Folks, we have walked 2,018.4 miles and have been out in the woods for 131 days so far. We have 162.6 miles and 10 days left. That all just seems unbelievable, doesn’t it?
We resupplied tonight in Fontana Dam, needing very little after opening all our mail magic!
Something else monumental happened. Fire Marshall loves McDonalds and when we met him, we told him we haven’t had it in at least 10 years. It was his goal to get us to eat at the golden arches at some point on the trail. Well, we finally succumbed to the evil! And it was so … good.
We are staying the night in Fontana Dam, which is the highest dam in the East at 480 feet. Well, we are not sleeping IN or ON the dam, just in town at a hostel …
Our friend Bobby/Bolt (from the Great American Family – GAF – in Danville) came out and joined us on the trail for a second time. He is extremely active and a big backpacker, so we convinced him (reluctantly) that he could keep up with our mileage. The 5-day itinerary for him was 1 mile, 15 miles, 20.5 miles, 19.8 miles and 17 miles. We knew he could keep up no problem and he did. He even smoked us a few times!! Let’s ignore the fact that he is now on long-term disability from work with a bum knee … But again, it was fun to have a 4th Musketeer around.
Anyways, the Smokies. Notorious for bad weather. Well, I think we lucked out. We had 1 day of cool temps, clouds & threat of rain, 1 day of pure sunshine, 1 day of rain/cold and 1 day of semi-sun. It did rain hard every night! Mornings have been cool to start, so we are always playing the layer-up, layer-down game with clothing!
It was crowded in the park, even for midweek. I guess it was mostly because of the beautiful fall colors. We saw more people this week than we have in a long time! Some people were carrying supplies and backpacks fit for World War III.
And in the Smokies, you pretty much have to stay in the shelters. Most people have to make reservations, but thru hikers can’t really, so we hope for the best. Well, the shelters were indeed crowded, but we always got space. The shelters were actually nice and critter-free as far as we could tell. I do believe Deal’s faith in shelters may be renewed!
Running into day hikers & section hikers lately has been really fun. Most already assume we are thru hikers and give us some much-needed words of encouragement on the fly. We even got our picture taken three times because of our thru hiker status! Plus, someone asked to take a picture of my feet one night at the shelter. The added bonus of running into all these people of course is getting extra food!
But I have to say, the best trail magic came from within this week. Let me preface by saying we were a little “light” on food supplies in the Smokies. We resupplied in Hot Springs, but planned to stop at Standing Bear Farm, a hostel with a camp store, 2 days later. We called ahead to make sure the camp store was still open and the woman said, “yep! We have everything you need!” Well, that was an understatement. When we got there, the owner said “oh sorry. When Southbounders get here, I usually don’t have very much in stock.” We pieced together what we could and made do.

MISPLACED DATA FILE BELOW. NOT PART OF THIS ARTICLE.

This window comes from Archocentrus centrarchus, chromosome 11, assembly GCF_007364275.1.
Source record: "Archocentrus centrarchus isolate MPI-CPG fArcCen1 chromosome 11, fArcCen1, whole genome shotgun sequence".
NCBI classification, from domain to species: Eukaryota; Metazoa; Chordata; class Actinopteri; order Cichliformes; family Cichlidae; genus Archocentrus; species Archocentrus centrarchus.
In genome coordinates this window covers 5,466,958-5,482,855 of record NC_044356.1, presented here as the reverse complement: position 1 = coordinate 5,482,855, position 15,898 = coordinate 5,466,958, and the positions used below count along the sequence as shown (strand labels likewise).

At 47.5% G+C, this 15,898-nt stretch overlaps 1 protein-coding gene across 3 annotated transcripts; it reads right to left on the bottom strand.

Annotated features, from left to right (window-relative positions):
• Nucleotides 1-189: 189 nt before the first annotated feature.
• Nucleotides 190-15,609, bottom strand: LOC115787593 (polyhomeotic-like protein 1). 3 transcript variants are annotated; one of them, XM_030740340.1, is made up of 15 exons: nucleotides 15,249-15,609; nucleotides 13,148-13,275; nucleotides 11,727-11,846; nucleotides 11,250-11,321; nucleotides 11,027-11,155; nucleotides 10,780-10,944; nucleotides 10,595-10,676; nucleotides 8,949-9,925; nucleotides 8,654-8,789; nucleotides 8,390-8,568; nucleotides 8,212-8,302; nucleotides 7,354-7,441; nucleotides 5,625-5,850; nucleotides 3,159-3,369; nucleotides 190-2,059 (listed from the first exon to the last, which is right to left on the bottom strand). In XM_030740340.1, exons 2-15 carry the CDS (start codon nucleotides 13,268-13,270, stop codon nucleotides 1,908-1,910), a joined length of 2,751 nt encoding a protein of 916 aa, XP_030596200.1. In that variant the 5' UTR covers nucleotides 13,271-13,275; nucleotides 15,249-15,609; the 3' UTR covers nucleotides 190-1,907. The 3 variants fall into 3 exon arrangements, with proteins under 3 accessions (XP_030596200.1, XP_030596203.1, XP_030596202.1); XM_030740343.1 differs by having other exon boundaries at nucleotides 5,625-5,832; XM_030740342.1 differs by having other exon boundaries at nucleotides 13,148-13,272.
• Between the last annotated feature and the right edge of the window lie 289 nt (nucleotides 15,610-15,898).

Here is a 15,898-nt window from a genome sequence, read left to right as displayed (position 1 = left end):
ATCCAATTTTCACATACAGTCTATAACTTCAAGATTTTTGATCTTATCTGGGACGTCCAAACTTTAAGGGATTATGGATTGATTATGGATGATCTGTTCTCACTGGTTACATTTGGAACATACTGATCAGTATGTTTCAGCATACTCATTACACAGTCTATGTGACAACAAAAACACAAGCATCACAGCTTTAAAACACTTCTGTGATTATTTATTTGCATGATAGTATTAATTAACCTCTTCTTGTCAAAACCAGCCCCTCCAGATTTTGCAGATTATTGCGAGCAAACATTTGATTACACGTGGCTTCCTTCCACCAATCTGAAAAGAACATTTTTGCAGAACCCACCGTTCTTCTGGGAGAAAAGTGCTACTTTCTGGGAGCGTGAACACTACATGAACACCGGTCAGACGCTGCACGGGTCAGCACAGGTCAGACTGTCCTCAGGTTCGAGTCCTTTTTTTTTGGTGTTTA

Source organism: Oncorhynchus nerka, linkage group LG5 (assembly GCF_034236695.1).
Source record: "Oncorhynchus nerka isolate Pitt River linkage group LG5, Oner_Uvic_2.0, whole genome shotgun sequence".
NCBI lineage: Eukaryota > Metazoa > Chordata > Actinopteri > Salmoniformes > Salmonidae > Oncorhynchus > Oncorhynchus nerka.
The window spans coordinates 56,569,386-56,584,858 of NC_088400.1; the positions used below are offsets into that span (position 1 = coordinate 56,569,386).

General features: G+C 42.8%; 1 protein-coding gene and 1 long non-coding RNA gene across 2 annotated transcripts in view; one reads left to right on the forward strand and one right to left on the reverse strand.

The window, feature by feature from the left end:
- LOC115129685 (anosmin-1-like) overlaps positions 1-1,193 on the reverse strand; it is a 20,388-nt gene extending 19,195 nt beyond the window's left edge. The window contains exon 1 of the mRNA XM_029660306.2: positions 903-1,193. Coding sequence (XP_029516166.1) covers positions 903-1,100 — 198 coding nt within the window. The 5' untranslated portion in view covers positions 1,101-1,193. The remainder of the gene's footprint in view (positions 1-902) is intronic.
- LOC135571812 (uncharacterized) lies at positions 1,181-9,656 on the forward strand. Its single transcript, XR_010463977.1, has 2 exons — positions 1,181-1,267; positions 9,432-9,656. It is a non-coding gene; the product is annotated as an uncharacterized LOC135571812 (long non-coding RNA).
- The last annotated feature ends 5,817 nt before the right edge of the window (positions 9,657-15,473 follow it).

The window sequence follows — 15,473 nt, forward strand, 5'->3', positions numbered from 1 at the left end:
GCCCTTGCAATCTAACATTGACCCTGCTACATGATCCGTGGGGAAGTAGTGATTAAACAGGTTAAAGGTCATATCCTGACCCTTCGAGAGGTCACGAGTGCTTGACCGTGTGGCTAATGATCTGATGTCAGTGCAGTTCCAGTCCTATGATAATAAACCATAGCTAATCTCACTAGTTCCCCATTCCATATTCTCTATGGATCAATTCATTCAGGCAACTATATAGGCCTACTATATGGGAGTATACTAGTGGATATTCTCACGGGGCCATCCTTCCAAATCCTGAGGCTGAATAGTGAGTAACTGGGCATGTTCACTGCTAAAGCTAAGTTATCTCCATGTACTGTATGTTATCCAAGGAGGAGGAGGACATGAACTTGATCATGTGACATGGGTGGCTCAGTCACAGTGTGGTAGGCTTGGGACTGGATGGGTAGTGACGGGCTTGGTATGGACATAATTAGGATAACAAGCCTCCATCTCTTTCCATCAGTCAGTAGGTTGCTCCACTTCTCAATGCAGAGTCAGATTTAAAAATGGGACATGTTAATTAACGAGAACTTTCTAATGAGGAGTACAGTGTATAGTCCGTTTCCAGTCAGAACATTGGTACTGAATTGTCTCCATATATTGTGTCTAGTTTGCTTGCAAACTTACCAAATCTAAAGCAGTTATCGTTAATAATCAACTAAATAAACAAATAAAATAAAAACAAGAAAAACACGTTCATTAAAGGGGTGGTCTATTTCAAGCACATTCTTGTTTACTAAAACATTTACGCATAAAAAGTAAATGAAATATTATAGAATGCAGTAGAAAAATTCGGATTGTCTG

So fast forward 2 days and we were all hungry. We knew there was a road crossing in the Smokies. Fire Marshall decided a hitch to Gatlinburg (which is close to Dollywood) was necessary for survival. So off he went. He got to the shelter that night with 5 lbs of SUBWAY sandwiches! Plus extra food supplies! Our hero! The funny thing is, he left camp that morning the same time as us, hitched into town 16 miles, bought food, hitched 16 miles back to the trail, and got to the shelter just 30 minutes after us! Sometimes, I swear that boy has wings!
The Smokies were overall a great experience. We spent most of our time above 4,000 feet and ridge walking, thus coming across beautiful views around almost every corner. We also hit the highest point on the AT (6,643 feet) at Clingmans Dome. We couldn’t see anything though because it was on one of the rainy days.
We saw no bears in the park! Between 400 & 600 bears reside in the park. And we saw none. Maybe they were all hibernating because of the weather?? In fact, we saw no wildlife, aside from a few wild turkeys and a bunny!
On a side note, before we actually hit the Smokies, we got a glimpse from Max Patch bald, where we camped. It was very, very windy up there, but the 360-degree views were so worth it!
So we are done with weaving in and out of Tennessee and North Carolina. Next up, 87.6 miles in only North Carolina (pictured below). Which also means there are definitely privies! It’s the simple things in life that make me happy!
Like I said, we have a total of 162 miles left. We literally feel your support and feel like y’all are right there with us while we are on the trail, so don’t stop now for the last 10 days! And let’s hope all our gear and bodies can hold up!!